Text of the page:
Firstly, commercial granolas may contain high sugar levels. If your dog eats too much, it’ll upset his stomach. While sugar isn’t toxic to dogs, it’s not good for them.
If granola contains chocolate, the caffeine and theobromine content could cause vomiting and diarrhoea.
Grapes, raisins, sultanas and other dried fruits are toxic to dogs and could lead to kidney damage or even cause kidney failure… in some cases this can be fatal.
Beware of artificial sweeteners, too, as they can hurt your furry friend. One common artificial sweetener in granola is xylitol, which can induce a blood-sugar crash. If this happens, you’d need to see the emergency vet immediately.
Finally, you should be aware of the sodium content of granola, as too much salt can cause sodium ion poisoning and cell dehydration. In severe cases, salt overload can cause fatigue, confusion, and brain swelling. High sodium levels in your furry companion may also lead to stiff joints and cramping muscles.
Should You Let Your Dog Eat Granola?
This is a question you’ll have to ask yourself and perhaps your vet who can advise you specifically about your dog.
One thing’s for sure though, dogs don’t need granola in their diet.
However, if you’re going to give your dog a granola treat, be sure it doesn’t contain any ingredients likely to cause it harm. Furthermore, only ever give any treat to your dog in moderation.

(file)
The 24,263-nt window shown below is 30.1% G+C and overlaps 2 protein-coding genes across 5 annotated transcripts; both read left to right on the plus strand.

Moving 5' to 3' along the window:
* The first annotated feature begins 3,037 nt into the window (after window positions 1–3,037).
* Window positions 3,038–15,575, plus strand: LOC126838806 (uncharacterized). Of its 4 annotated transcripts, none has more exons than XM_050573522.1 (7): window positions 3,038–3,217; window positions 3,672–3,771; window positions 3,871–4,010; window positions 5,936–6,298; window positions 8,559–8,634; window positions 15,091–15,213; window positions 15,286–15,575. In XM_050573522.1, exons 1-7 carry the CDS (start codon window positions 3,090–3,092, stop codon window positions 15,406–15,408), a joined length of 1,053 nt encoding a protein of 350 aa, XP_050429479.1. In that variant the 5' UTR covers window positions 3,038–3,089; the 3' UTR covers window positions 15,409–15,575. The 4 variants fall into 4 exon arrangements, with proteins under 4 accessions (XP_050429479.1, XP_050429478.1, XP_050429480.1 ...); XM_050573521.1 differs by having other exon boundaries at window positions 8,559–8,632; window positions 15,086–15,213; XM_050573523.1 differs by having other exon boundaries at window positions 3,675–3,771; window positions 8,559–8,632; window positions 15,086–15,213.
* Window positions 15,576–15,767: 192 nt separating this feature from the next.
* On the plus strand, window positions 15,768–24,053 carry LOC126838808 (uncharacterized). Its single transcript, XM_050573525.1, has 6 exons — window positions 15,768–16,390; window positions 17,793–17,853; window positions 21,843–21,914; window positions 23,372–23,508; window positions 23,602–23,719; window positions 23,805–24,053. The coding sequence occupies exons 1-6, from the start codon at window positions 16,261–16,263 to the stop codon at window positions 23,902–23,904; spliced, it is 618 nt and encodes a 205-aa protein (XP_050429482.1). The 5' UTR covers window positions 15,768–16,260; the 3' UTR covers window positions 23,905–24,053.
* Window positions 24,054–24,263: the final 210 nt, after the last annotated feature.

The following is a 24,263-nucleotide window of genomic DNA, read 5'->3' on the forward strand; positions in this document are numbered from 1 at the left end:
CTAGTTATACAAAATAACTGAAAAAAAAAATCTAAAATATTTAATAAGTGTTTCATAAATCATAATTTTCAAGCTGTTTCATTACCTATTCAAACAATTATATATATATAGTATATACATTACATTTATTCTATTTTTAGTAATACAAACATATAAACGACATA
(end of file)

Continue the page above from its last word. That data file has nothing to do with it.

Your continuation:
Finally, if you do let your dog eat granola for the first time only give a little and see how it reacts and wait before feeding more.
Alternatives to Granola
We’ve already mentioned a few fibre-rich, dog-safe foods: pumpkin, carrots, and green beans. But are there other foods like granola that dogs can eat? Check out the list of alternative dog-safe foods below.
Your pooch can digest this carbohydrate easily. It’s a great food for dogs with upset stomachs or other eating problems. Plus, many dog foods use brown rice as a main ingredient.
Another lip-smackin’ treat for your dog is peanut butter. It’s full of healthy fats, vitamin B, and Vitamin E. Just supply it in moderation because it’s so calorie-dense!
This delicious fruit is dog-safe and has healthy antioxidants, fibre, and vitamins. Plus, they’re low in calories, so they may be a good treat for dogs who need to lose weight!
Summary – Can Dogs Eat Granola?
In summary, granola is generally safe in moderation unless it contains foods known to be harmful to dogs such as:
- Sweeteners such as xylitol
- Dried fruits like apricots, raisins and cranberries
- Certain nuts
Even if it contains no substances dangerous to dogs, it doesn’t mean dogs should eat granola either in large amounts or on a regular basis. Exercise moderation if you want to gie your dog a little granola as a treat but make sure you know that it doesn’t contain an ingredient that will make your dog unwell.
Of course, if you’re in any doubt about giving your dog food made for human consumption, it’s best to talk to your vet, especially if your dog has underlying health risks.
Do you let your dog eat granola? Or perhaps you have a question to ask our reader community about granola? Please post your comments / questions in the section at the bottom of this page.